Strolling Away

EXECUTIVE SUMMARY

The 1991-1992 initial research, entitled "The Youngest Profession – The Oldest Oppression" was conducted with 50 young people who primarily entered the trade during adolescence. The goal was to establish that most of the youth interviewed entered the trade under the age of 18 and that there was a predominance of a history of sexual abuse before the street.

In 2000-2001, the retrospective research, entitled "Strolling Away" was conducted. Interviews with 38 individuals (28 who had been participants in the 1991-1992 research and an additional ten persons) were held to collect their thoughts on the entrance, time in, attempts and successful departures out of the trade. The opportunity to gain insights on our service delivery model in reference to prevention, intervention and reintegration was provided through these interviews.

Characteristics of Respondents

The following are the key characteristics from the respondents of "Strolling Away":

  • Males entered the trade earlier on average age 12 years.
  • Females entered the trade on average age 15 years.
  • Males averaged 12 years in the trade.
  • Females averaged six years in the trade.
  • A total of 260 years of street work is represented in the 38 interviews.
  • 82% of the females had a background of sexual abuse prior to the street.
  • 100% of the males had a background of sexual abuse prior to the street.
  • 26% of respondents were Aboriginal.

Summary of Highlights

The following are highlights from the 17 lines of inquiry that were presented to the respondents in "Strolling Away". The highlights reflect the order in which the questions were posed and recorded.

Leaving the Trade

  • Everyone left the business more than once. When a person returned to the trade there was disappointment on the part of the individual, family, friends and support professionals involved.
  • Leaving the trade was a cumulative learning experience. Each exit attempt brought new awareness, knowledge and experience that could be applied to the next attempt to leave the street.
  • To leave the trade was often riskier than staying. Issues such as survival, potential repercussions from pimps and other street personnel overcame the desire to exit.
  • Almost one-half of the males interviewed left the street ten to 15 times. These males entered the trade at a younger age, left more often and stayed longer.
  • While the risks and dynamics of the trade were very different for young men and young women, the motivation of survival from both historical abuse and present abuse was similar regardless of gender.

Squaring Up

  • An overwhelming number of youth interviewed were prompted to leave the trade because of the violence experienced on the street.
  • Women often left the trade due to pregnancy or the desire to be a mother. Over three-quarters of the women interviewed had become mothers.

Return to the Trade

  • Money was a prime motivator to return to the street because without an education or skills, it often was the sole means of generating an income.
  • Males returned to the trade because of the street acceptance of their plight and the abuse in their lives. Males have fewer options when leaving the street. They do not have the vision of birthing a child and they also face the stigma of men having sex with men, even if this is not their sexual preference.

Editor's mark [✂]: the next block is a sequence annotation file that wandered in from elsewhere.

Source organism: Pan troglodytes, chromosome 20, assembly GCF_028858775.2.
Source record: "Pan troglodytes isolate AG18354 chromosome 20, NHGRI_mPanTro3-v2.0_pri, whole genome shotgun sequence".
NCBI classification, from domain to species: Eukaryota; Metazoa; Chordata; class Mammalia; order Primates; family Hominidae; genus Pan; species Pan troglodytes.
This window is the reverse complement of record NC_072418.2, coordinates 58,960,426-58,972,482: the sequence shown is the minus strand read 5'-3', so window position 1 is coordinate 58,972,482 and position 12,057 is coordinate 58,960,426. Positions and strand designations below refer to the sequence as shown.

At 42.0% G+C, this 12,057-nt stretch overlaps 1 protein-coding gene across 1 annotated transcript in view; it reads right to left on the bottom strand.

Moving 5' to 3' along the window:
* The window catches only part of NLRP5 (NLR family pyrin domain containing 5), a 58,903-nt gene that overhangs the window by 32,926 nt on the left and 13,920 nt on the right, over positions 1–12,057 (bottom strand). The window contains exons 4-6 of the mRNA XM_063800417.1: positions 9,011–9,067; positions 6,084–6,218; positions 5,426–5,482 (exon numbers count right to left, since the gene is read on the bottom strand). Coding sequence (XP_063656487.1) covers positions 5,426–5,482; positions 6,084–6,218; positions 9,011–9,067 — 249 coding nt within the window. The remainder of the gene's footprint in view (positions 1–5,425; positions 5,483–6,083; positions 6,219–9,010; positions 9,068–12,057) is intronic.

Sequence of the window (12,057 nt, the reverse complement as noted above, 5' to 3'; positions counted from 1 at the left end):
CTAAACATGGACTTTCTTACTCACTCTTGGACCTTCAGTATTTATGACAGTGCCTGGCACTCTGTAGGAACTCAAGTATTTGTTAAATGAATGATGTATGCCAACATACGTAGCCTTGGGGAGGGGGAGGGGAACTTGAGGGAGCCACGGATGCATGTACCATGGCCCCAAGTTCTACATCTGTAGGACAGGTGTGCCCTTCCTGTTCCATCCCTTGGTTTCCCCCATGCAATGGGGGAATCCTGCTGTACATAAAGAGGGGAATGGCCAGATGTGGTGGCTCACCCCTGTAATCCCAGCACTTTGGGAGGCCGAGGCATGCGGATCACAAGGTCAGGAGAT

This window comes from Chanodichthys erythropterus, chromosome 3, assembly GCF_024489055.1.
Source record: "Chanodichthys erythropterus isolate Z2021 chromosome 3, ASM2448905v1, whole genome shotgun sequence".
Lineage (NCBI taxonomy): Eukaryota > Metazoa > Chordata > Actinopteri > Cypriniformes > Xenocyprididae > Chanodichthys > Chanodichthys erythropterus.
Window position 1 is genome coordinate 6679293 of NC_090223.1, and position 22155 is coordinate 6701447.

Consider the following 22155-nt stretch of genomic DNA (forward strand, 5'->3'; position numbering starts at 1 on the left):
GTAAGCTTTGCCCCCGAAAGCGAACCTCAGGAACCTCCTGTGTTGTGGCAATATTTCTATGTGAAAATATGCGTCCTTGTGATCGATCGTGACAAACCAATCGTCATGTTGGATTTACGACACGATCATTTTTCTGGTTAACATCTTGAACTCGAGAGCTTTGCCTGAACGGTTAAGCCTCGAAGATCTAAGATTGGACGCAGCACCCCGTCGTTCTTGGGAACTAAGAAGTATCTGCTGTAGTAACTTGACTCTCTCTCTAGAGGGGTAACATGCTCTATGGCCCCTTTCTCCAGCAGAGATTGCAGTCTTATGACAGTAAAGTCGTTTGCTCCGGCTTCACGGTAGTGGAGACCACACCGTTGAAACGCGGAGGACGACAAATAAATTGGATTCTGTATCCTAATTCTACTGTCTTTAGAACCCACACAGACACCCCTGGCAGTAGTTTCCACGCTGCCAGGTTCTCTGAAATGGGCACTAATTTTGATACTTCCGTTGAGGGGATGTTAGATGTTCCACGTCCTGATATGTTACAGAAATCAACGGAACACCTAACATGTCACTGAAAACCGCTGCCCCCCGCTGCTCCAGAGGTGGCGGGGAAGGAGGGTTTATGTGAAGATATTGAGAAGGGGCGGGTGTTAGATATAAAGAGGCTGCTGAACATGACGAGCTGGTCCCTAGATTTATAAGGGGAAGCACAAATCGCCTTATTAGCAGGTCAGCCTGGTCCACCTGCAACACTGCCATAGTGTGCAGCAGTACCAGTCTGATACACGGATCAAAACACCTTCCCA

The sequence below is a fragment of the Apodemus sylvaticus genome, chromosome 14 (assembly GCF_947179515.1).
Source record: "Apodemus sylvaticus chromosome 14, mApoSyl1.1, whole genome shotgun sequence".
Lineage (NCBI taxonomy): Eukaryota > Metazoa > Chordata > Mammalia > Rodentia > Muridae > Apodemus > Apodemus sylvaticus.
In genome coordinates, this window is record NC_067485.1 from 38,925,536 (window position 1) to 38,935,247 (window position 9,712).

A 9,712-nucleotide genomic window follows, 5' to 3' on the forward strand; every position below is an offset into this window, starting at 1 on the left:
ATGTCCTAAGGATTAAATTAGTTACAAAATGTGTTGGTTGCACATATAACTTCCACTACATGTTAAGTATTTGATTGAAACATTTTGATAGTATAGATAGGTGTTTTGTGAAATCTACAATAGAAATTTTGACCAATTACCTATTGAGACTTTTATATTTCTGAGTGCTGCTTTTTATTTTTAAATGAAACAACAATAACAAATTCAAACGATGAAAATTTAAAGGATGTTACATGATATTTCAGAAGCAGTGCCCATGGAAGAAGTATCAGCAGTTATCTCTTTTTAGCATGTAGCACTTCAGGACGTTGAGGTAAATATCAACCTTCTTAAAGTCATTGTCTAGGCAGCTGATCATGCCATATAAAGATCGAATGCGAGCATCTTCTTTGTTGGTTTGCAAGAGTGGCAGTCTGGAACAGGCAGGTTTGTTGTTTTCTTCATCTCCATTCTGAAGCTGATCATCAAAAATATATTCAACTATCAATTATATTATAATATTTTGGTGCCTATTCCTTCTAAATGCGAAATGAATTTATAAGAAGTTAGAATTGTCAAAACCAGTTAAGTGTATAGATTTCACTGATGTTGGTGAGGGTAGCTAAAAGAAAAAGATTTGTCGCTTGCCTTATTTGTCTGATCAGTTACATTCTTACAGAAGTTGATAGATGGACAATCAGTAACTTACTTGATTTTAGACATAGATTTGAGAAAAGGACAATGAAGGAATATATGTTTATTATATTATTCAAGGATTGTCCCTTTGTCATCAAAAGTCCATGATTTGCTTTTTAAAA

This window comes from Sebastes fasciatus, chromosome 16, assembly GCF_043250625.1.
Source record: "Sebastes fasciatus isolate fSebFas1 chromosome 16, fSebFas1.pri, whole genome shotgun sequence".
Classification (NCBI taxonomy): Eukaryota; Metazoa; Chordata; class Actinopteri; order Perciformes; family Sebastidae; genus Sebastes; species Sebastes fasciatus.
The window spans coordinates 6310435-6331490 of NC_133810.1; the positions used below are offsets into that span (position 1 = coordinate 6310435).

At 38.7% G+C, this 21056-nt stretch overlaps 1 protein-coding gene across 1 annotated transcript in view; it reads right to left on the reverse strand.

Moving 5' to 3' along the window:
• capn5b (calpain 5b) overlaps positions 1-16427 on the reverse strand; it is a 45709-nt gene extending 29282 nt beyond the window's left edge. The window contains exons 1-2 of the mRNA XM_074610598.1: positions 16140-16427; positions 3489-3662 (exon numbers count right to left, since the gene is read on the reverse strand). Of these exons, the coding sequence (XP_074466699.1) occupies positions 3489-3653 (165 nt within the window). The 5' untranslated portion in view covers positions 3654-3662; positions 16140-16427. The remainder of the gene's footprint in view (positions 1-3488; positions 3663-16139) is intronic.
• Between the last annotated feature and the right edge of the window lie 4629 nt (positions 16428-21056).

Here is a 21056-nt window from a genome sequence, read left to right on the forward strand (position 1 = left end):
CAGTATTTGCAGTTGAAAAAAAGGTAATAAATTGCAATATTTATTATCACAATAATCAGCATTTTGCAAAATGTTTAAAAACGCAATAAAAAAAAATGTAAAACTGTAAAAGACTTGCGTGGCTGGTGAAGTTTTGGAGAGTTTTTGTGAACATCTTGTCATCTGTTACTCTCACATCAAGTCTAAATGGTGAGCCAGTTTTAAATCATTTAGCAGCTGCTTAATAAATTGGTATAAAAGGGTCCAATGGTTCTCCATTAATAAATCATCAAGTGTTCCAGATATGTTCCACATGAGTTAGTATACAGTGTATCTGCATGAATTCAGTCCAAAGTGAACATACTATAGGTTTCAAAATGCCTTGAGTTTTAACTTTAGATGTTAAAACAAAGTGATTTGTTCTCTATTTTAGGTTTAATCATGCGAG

Preventing a Return

  • Leaving the street was challenging as the individuals faced issues of: lack of support, lack of self worth, a perception that it was too risky to exit and boredom.

Last Trick

  • Many individuals said they were not sure that their last trick was or would be the last one.
  • The departure from the street was a process as opposed to a specific event.

Decision Last Trick

  • Enough was enough was a key reason for exiting. The catalyst to depart was the never-ending day after day experience.
  • The street was viewed as short-term gain but long-term pain. No one entered the trade with a long-term plan to stay. This short-term solution became an obstacle that prevented a return to a normal life.

Assisted in Leaving

  • Family or a support system was identified as important for individuals leaving the street. It provided those exiting with another identity and connection.
  • The ability to meet people not involved in prostitution was important. These relationships served to counteract the desire to drift back to street friends.
  • There had to be a purpose in the process of leaving the street, such as: the pursuit of a goal, having a baby, someone to trust, gaining employment or seeking a stable lifestyle.

Assisted Not Returning

  • Leaving the street was a different process than not returning to the street. What assisted an individual in deciding to leave the street could be different than what assisted them in not returning to the street.
  • A successful departure meant no contact or association with individuals involved in the street.
  • Having someone who relied on you prevented a return to the street.
  • As males grew older, they recognized the need to escape the street, to move on to other things and to find a life outside the sexual exploitation trade.
  • Males have had a need to find a safe, flexible living environment to prevent a return to the street.

Turning First Trick

  • The entire research population saw prostitution as something no one should do.
  • Those interviewed saw their street experience of prostitution as a form of repeated abuse.

Missing the Street

  • Over half of those interviewed identified money as the predominant feature missed as it provided instant independence.
  • An attraction into sexual exploitation was the belief of having control to select who, where, when and what activity.
  • Over half of this population were involved as children in Social Services Child Protection.
  • Youth involved in the sex trade had very little training or job options.
  • The camaraderie on the street provided a support network for all involved in the trade.

Almost Returned

  • The likelihood of returning to the street was always a possibility even if it was a short-term solution to earn quick money.
  • Money was more important to females than males as a motivator to return to the street. With over three-quarters of women in this sample having had children, financial need to support children was critical.
  • Quick, non-taxable, non-traceable cash through prostitution became a solution.